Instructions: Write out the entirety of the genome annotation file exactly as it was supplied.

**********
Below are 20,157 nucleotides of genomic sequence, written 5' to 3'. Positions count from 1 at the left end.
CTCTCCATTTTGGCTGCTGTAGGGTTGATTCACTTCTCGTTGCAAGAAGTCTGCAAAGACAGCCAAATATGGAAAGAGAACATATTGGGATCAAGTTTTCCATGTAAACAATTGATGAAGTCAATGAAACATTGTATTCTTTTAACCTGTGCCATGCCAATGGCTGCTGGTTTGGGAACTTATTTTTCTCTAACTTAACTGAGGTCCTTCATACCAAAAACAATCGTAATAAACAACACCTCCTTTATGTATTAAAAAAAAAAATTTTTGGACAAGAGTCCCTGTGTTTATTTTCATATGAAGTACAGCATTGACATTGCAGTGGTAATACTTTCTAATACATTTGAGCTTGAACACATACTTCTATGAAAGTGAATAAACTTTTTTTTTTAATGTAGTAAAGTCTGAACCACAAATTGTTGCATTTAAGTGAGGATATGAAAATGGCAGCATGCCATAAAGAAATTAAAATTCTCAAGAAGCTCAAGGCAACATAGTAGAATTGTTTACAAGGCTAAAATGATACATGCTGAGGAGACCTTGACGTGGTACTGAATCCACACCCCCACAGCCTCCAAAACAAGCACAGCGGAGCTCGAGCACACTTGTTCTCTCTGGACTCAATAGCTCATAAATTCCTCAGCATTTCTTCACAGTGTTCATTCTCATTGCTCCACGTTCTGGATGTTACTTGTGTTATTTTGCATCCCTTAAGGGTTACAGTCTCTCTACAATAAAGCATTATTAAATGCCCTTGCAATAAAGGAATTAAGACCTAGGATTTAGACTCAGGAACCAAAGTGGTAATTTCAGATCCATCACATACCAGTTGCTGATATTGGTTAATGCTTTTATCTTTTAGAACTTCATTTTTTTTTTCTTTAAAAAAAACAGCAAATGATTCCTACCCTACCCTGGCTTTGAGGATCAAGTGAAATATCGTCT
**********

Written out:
Below are 20,157 nucleotides of genomic sequence, written 5' to 3'. Positions count from 1 at the left end.
CTCTCCATTTTGGCTGCTGTAGGGTTGATTCACTTCTCGTTGCAAGAAGTCTGCAAAGACAGCCAAATATGGAAAGAGAACATATTGGGATCAAGTTTTCCATGTAAACAATTGATGAAGTCAATGAAACATTGTATTCTTTTAACCTGTGCCATGCCAATGGCTGCTGGTTTGGGAACTTATTTTTCTCTAACTTAACTGAGGTCCTTCATACCAAAAACAATCGTAATAAACAACACCTCCTTTATGTATTAAAAAAAAAAATTTTTGGACAAGAGTCCCTGTGTTTATTTTCATATGAAGTACAGCATTGACATTGCAGTGGTAATACTTTCTAATACATTTGAGCTTGAACACATACTTCTATGAAAGTGAATAAACTTTTTTTTTTAATGTAGTAAAGTCTGAACCACAAATTGTTGCATTTAAGTGAGGATATGAAAATGGCAGCATGCCATAAAGAAATTAAAATTCTCAAGAAGCTCAAGGCAACATAGTAGAATTGTTTACAAGGCTAAAATGATACATGCTGAGGAGACCTTGACGTGGTACTGAATCCACACCCCCACAGCCTCCAAAACAAGCACAGCGGAGCTCGAGCACACTTGTTCTCTCTGGACTCAATAGCTCATAAATTCCTCAGCATTTCTTCACAGTGTTCATTCTCATTGCTCCACGTTCTGGATGTTACTTGTGTTATTTTGCATCCCTTAAGGGTTACAGTCTCTCTACAATAAAGCATTATTAAATGCCCTTGCAATAAAGGAATTAAGACCTAGGATTTAGACTCAGGAACCAAAGTGGTAATTTCAGATCCATCACATACCAGTTGCTGATATTGGTTAATGCTTTTATCTTTTAGAACTTCATTTTTTTTTTCTTTAAAAAAAACAGCAAATGATTCCTACCCTACCCTGGCTTTGAGGATCAAGTGAAATATCGTCT